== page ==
I tell Rodrigo that California, too, is full of drought, and he is initially surprised, though ultimately perhaps not. Eventually he and I agree: the next wars will be about water. "Es superobvio," he says, and I wholeheartedly agree.
Yet these drilling projects, I realize right now as I am writing this, are the source for many murals I have seen throughout the Valle de Elqui. So many murals of protest, which feature illustrations of desperate men and women, working with animals and one another, to stop giant yellow bulldozers and circular metal drills from entering the ground in search of "agua negra." These images had left Mihae and I scratching our heads ever-so-slightly (was it something like fracking? I had wondered)—only to unexpectedly be here now, face-to-face with these very regular men. 

Mihae, force-fed hot dog, Mario, dubbed Neil deGrasse Tyson, Boris, Rodrigo, hot dog!

These men are the faceless fabric of the companies which people protest—but they are just living their lives, just like anyone else. They are on the road twelve months out of the year, missing holidays and birthdays; missing their families and important milestones... all in the name of this work. These are men who have a kid (Boris), a wife (Mario), and a separated wife (Rodrigo). For Rodrigo, who has been doing this work for 14 years, the sadness is palpable. And not knowing what else to offer as consolation, I ask if it pays well. Rodrigo's response is not immediate —but eventually, he offers that it isn't bad... but laments, still, that money isn't worth trading family.
So it is that I ask myself quietly why he would continue... but I decide to sit upon my question. Perhaps it is a privilege to live life in the pursuit of work that requires less sacrifice. Perhaps it is misplaced to protest the drilling of water when the drillers of water see it as a greater good and absolute necessity. 
I have no answers. But as we stay up deep into the night and do a music exchange—one part Kendrick Lamar for one part Chilean rap; one part traditional cueca for one part Jimmy Edgar—the other distances between our understandings feel like formalities. If you need to pound Monster energy drinks mixed with whiskey at one in the morning just to help you get through it, who are we to judge? The greater common thread is that we are all here, busy enough just trying to live.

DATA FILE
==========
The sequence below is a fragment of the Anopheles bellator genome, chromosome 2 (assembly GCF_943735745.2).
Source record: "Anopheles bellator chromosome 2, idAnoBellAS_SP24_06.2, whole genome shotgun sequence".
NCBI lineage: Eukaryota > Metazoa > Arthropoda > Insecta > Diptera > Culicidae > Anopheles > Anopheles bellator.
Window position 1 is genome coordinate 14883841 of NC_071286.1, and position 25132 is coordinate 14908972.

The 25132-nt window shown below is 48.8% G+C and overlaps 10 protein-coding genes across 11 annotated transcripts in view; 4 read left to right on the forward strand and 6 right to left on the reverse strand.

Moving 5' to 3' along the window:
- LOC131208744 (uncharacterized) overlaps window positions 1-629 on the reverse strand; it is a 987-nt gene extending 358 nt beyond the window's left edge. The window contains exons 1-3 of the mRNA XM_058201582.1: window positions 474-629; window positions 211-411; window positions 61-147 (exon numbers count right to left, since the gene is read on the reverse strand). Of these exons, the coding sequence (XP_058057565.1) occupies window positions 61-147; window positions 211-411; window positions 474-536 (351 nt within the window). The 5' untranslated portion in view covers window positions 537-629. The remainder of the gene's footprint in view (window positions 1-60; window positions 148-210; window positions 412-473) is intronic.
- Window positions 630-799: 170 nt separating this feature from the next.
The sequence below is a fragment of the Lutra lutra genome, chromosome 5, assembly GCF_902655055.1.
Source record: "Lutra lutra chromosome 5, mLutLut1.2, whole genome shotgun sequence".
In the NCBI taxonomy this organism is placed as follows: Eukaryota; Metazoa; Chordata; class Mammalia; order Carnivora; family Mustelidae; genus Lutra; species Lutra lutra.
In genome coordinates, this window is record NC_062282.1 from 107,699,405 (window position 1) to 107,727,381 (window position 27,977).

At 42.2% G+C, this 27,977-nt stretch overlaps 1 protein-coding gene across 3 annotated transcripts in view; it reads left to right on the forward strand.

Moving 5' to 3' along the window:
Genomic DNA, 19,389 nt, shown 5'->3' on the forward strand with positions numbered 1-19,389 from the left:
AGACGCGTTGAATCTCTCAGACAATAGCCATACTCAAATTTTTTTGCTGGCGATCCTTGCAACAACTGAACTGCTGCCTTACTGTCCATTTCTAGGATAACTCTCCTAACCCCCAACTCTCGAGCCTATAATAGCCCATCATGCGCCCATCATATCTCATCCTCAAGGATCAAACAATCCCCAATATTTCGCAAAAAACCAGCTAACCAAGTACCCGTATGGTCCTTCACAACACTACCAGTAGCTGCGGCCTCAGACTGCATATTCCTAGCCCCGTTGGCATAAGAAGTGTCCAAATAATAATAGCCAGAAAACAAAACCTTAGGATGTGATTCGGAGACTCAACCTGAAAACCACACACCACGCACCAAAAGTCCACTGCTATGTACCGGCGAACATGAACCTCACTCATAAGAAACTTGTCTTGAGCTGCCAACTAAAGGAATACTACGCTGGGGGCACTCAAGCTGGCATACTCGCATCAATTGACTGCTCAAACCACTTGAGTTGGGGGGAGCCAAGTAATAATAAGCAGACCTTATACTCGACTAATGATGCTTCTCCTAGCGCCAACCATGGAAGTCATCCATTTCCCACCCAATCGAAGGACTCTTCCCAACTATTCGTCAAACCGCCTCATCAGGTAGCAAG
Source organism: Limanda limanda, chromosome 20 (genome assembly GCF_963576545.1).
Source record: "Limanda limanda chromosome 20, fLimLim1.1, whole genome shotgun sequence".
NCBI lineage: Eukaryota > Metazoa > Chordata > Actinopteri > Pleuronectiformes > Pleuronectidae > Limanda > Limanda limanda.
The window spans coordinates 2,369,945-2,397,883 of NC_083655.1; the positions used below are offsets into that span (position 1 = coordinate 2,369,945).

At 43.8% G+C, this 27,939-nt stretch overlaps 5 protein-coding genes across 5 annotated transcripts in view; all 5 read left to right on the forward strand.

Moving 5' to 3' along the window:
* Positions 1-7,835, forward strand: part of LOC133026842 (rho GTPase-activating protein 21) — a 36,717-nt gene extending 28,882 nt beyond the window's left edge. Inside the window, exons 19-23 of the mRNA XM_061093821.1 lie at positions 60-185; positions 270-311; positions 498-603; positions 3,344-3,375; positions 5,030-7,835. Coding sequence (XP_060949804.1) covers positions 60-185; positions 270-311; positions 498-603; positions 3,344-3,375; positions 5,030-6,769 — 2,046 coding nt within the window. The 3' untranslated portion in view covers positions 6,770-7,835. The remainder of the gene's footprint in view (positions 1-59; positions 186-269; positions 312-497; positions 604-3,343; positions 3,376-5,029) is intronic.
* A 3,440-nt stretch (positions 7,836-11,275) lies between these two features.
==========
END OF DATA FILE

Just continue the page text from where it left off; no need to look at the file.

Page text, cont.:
"Somos jovenes; hay mucho tiempo por descansar," declares Mario. "We're young; there's much time to rest yet."

Alpha and Beta Centauri point the way to the Southern Cross.

After an astronomical tour in Pisco Elqui, I learned of my intense ignorance as to the star formations of the Southern Hemisphere. Whereas in the north, travel is guided by Polaris, the singular North Star, the guiding star formation in the Southern Hemisphere is Chakana, or the Southern Cross. Our extremely knowledgeable tour guide, who was from a Native culture in Northern Chile, suggested that because the stars are "as above, so below" mirror images of our existence, that perhaps the Southern Cross mirrors the collectivist culture of the Southern Hemisphere, while the Northern Hemisphere, following the singular Polaris, is more individualistic.

He also told us much about overlapping systems of naming stars; Scorpio and Sagittarius, for instance, could be viewed in the sky that evening—opposites of the present season—but those were Western naming conventions from the Northern Hemisphere. The tail of Scorpio, the Scorpion, doubled, tripled, quadrupled as numerous other things depending on the culture, and in the Southern Hemisphere, the second most important star formation next to the Southern Cross was a giant llama in the sky, traveling through the rivers of the Milky Way. That same llama, in Australia, was a type of bird—but nonetheless of vital importance.

is also the symbol of the Andean Cross, found throughout the region stretching from Ecuador all the way to the south of Peru. The origins of Chakana are somewhat controversial. Some say that it was only introduced with the arrival of colonizers, and that any meaning ascribed to it comes from the 20th century. Others assert that its significance, which is found in cultures as wide-reaching as the Incans to the Mapuches, is deeper and older than that.

Regardless of the age of such symbolic interpretations, however, the image below speaks to some of the present-day interpretations that are ascribed to the Incan or Andean cross, and their meanings are certainly no less relevant to those who wish to find meaning in them.

Did you know about Chakana, in either sense of the word?!
Would you drink or have you already drunk Monster x whiskey?!



 //  NEXT TIME  \\ 

A woman and I feel drawn to
speaking to one another
at the same time.


_ 華婷婷